One would presumably think that bowling is one of the safest sports around, there being no physical contact, and the bowler handling the equipment. But injuries do occur in bowling, and sometimes completely unusual and certainly uncontemplated ones at that.
The rule in Missouri is that “when athletes are engaged in an athletic competition; all teams involved are trained and coached by knowledgeable personnel; a recognized set of rules governs the conduct of the competition; and a safety rule is contained therein which is primarily designed to protect players from serious injury, a player is then charged with a legal duty to every other player on the field to refrain from conduct proscribed by a safety rule. A reckless disregard for the safety of other players cannot be excused.”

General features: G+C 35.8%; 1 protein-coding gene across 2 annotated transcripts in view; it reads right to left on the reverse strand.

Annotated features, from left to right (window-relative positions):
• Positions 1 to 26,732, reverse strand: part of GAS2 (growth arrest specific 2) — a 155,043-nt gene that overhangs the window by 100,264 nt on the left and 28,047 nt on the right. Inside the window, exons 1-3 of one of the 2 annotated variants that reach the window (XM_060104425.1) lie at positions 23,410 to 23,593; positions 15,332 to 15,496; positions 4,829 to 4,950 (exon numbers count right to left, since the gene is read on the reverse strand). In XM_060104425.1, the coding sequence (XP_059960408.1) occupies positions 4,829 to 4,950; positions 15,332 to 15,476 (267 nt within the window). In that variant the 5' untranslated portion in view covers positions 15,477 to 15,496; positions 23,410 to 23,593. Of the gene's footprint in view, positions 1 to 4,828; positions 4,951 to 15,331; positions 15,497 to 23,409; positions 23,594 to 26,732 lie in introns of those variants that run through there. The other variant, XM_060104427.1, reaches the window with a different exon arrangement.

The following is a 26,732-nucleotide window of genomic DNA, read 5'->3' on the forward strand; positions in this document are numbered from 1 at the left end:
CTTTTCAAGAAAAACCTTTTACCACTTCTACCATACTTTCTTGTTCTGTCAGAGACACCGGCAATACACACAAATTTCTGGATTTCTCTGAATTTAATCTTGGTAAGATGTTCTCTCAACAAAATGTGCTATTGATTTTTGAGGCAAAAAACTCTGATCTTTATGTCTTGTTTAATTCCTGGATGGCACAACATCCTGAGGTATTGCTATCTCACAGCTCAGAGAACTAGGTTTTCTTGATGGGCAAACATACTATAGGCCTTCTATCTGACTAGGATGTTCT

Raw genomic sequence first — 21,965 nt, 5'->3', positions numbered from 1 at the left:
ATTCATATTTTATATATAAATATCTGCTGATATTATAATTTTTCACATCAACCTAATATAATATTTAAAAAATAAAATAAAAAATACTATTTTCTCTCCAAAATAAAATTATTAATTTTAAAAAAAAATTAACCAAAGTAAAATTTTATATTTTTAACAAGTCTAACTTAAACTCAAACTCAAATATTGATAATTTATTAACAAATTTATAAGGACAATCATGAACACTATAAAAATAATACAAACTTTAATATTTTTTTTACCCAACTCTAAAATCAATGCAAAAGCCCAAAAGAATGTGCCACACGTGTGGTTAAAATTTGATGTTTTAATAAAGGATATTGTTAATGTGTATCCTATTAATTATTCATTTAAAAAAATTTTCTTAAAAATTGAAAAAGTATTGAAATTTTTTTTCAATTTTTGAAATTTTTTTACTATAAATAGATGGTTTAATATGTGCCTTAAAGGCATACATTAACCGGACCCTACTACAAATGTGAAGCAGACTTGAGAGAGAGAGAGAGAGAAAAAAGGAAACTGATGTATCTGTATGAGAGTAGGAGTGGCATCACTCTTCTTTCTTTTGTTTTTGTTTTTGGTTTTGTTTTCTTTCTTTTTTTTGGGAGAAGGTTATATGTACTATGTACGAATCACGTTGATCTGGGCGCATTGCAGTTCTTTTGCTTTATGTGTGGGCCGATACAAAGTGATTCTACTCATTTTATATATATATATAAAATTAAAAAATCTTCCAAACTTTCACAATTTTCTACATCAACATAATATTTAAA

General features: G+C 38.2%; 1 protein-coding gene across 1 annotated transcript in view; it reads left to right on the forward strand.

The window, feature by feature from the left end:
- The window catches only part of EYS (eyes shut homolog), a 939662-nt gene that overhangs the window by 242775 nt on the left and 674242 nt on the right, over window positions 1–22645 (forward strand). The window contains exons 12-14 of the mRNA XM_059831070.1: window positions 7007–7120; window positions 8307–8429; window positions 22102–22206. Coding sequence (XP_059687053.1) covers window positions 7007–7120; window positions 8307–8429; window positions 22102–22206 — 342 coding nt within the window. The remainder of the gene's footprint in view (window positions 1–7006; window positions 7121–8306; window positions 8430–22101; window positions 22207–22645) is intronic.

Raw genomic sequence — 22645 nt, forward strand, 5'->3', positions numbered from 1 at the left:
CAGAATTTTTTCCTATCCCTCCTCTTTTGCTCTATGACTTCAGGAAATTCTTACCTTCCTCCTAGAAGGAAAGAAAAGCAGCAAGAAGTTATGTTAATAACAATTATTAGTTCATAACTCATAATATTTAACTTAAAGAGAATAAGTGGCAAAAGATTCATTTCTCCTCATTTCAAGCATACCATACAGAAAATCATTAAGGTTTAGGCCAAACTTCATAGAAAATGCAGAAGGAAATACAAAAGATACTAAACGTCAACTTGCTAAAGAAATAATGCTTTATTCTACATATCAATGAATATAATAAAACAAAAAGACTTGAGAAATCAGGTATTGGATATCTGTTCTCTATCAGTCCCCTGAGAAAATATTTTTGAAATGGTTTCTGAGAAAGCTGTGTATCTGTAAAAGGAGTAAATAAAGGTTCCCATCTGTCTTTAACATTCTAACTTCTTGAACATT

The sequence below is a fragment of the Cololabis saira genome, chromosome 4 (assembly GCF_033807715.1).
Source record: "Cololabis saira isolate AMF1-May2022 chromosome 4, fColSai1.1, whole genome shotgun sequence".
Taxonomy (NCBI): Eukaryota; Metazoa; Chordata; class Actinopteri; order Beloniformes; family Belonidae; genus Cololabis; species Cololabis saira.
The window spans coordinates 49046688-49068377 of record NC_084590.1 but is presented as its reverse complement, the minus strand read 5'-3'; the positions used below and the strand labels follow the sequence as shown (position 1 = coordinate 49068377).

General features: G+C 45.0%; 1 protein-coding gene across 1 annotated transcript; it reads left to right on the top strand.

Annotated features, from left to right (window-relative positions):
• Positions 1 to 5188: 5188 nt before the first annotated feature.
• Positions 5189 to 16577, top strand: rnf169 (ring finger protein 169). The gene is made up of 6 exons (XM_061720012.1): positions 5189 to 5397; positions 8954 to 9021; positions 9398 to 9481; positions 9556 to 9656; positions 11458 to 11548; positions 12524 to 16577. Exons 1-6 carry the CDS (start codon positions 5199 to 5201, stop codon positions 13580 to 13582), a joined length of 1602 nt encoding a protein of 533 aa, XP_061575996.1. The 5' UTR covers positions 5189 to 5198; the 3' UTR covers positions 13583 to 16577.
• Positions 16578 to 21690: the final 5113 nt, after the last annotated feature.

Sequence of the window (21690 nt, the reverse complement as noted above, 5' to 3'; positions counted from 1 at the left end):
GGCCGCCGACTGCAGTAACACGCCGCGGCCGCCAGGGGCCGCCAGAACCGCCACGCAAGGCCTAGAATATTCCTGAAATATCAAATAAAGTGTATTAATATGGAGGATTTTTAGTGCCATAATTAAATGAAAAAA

In a recent decision, the Missouri Court of Appeals held that, because of the absence of physical contact, the “foreseeable risks in bowling differ in kind and degree from those traditionally associated with contact sports,” and thus approved a case tried on a negligence theory rather than the usual (in a sports injury case) recklessness standard.
Thus the Court allowed an award of damages to stand where a bowler was injured by, (and to borrow from noted syndicated columnist Dave Berry) “I am not making this up,” a bouncing bowling ball that (“I am still not making this up”), hit the injured bowler in the head. Even more amazing is that an eleven year old child’s failure to maintain a grip on the bowling ball resulted in the ball becoming airborne, hitting a step and bouncing into the head of the injured bowler.